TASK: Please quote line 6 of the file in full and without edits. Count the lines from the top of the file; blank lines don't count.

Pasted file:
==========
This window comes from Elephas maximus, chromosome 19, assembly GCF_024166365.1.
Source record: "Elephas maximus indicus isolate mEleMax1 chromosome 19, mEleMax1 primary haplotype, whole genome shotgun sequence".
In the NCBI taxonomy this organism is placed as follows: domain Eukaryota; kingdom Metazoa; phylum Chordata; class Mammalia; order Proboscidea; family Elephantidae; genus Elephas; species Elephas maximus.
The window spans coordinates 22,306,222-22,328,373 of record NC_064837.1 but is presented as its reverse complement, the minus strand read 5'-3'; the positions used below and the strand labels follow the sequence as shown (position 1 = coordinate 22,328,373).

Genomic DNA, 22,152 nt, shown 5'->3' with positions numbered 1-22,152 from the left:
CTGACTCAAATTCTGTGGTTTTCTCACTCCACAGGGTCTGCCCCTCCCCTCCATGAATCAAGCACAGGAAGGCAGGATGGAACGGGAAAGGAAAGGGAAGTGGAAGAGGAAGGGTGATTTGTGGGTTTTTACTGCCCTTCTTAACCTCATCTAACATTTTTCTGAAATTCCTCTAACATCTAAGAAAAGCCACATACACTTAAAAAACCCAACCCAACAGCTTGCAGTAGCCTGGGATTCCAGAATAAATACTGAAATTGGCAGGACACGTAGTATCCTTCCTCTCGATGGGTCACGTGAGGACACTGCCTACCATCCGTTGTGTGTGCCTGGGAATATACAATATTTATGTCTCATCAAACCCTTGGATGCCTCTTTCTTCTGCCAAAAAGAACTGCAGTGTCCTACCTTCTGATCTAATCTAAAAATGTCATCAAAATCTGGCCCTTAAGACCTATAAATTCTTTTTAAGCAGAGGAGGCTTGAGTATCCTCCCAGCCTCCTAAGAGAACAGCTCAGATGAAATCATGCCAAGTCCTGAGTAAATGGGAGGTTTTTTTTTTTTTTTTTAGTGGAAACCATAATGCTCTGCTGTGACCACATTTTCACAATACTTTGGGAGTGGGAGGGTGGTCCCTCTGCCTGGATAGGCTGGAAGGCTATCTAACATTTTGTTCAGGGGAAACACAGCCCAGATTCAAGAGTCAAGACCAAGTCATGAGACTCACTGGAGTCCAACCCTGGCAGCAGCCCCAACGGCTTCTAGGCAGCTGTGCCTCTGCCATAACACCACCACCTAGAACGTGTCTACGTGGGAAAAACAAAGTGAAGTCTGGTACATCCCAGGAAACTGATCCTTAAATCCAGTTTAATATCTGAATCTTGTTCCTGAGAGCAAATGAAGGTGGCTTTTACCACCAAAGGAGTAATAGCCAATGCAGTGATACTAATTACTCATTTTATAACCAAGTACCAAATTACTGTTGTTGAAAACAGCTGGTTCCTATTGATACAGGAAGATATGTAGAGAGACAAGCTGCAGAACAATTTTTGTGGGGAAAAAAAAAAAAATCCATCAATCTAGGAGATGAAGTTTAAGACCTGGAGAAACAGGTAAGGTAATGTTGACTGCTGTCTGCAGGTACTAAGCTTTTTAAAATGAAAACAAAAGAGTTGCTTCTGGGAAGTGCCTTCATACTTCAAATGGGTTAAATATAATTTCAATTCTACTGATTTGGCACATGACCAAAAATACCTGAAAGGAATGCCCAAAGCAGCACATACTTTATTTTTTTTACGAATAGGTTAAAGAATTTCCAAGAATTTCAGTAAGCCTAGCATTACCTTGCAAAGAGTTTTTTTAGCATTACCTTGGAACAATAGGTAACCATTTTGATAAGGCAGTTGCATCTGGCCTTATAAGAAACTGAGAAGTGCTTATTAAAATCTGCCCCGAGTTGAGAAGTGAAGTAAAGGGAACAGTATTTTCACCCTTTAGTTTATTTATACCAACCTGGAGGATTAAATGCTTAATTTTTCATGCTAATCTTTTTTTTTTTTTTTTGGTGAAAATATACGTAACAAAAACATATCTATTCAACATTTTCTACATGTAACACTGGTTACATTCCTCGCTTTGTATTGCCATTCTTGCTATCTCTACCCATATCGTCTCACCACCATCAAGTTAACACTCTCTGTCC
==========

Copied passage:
CTGACTCAAATTCTGTGGTTTTCTCACTCCACAGGGTCTGCCCCTCCCCTCCATGAATCAAGCACAGGAAGGCAGGATGGAACGGGAAAGGAAAGGGAAGTGGAAGAGGAAGGGTGATTTGTGGGTTTTTACTGCCCTTCTTAACCTCATCTAACATTTTTCTGAAATTCCTCTAACATCTAAGAAAAGCCACATACACTTAAAAAACCCAACCCAACAGCTTGCAGTAGCCTGGGATTCCAGAATAAATACTGAAATTGGCAGGACACGTAGTATCCTTCCTCTCGATGGGTCACGTGAGGACACTGCCTACCATCCGTTGTGTGTGCCTGGGAATATACAATATTTATGTCTCATCAAACCCTTGGATGCCTCTTTCTTCTGCCAAAAAGAACTGCAGTGTCCTACCTTCTGATCTAATCTAAAAATGTCATCAAAATCTGGCCCTTAAGACCTATAAATTCTTTTTAAGCAGAGGAGGCTTGAGTATCCTCCCAGCCTCCTAAGAGAACAGCTCAGATGAAATCATGCCAAGTCCTGAGTAAATGGGAGGTTTTTTTTTTTTTTTTTAGTGGAAACCATAATGCTCTGCTGTGACCACATTTTCACAATACTTTGGGAGTGGGAGGGTGGTCCCTCTGCCTGGATAGGCTGGAAGGCTATCTAACATTTTGTTCAGGGGAAACACAGCCCAGATTCAAGAGTCAAGACCAAGTCATGAGACTCACTGGAGTCCAACCCTGGCAGCAGCCCCAACGGCTTCTAGGCAGCTGTGCCTCTGCCATAACACCACCACCTAGAACGTGTCTACGTGGGAAAAACAAAGTGAAGTCTGGTACATCCCAGGAAACTGATCCTTAAATCCAGTTTAATATCTGAATCTTGTTCCTGAGAGCAAATGAAGGTGGCTTTTACCACCAAAGGAGTAATAGCCAATGCAGTGATACTAATTACTCATTTTATAACCAAGTACCAAATTACTGTTGTTGAAAACAGCTGGTTCCTATTGATACAGGAAGATATGTAGAGAGACAAGCTGCAGAACAATTTTTGTGGGGAAAAAAAAAAAAATCCATCAATCTAGGAGATGAAGTTTAAGACCTGGAGAAACAGGTAAGGTAATGTTGACTGCTGTCTGCAGGTACTAAGCTTTTTAAAATGAAAACAAAAGAGTTGCTTCTGGGAAGTGCCTTCATACTTCAAATGGGTTAAATATAATTTCAATTCTACTGATTTGGCACATGACCAAAAATACCTGAAAGGAATGCCCAAAGCAGCACATACTTTATTTTTTTTACGAATAGGTTAAAGAATTTCCAAGAATTTCAGTAAGCCTAGCATTACCTTGCAAAGAGTTTTTTTAGCATTACCTTGGAACAATAGGTAACCATTTTGATAAGGCAGTTGCATCTGGCCTTATAAGAAACTGAGAAGTGCTTATTAAAATCTGCCCCGAGTTGAGAAGTGAAGTAAAGGGAACAGTATTTTCACCCTTTAGTTTATTTATACCAACCTGGAGGATTAAATGCTTAATTTTTCATGCTAATCTTTTTTTTTTTTTTTTGGTGAAAATATACGTAACAAAAACATATCTATTCAACATTTTCTACATGTAACACTGGTTACATTCCTCGCTTTGTATTGCCATTCTTGCTATCTCTACCCATATCGTCTCACCACCATCAAGTTAACACTCTCTGTCC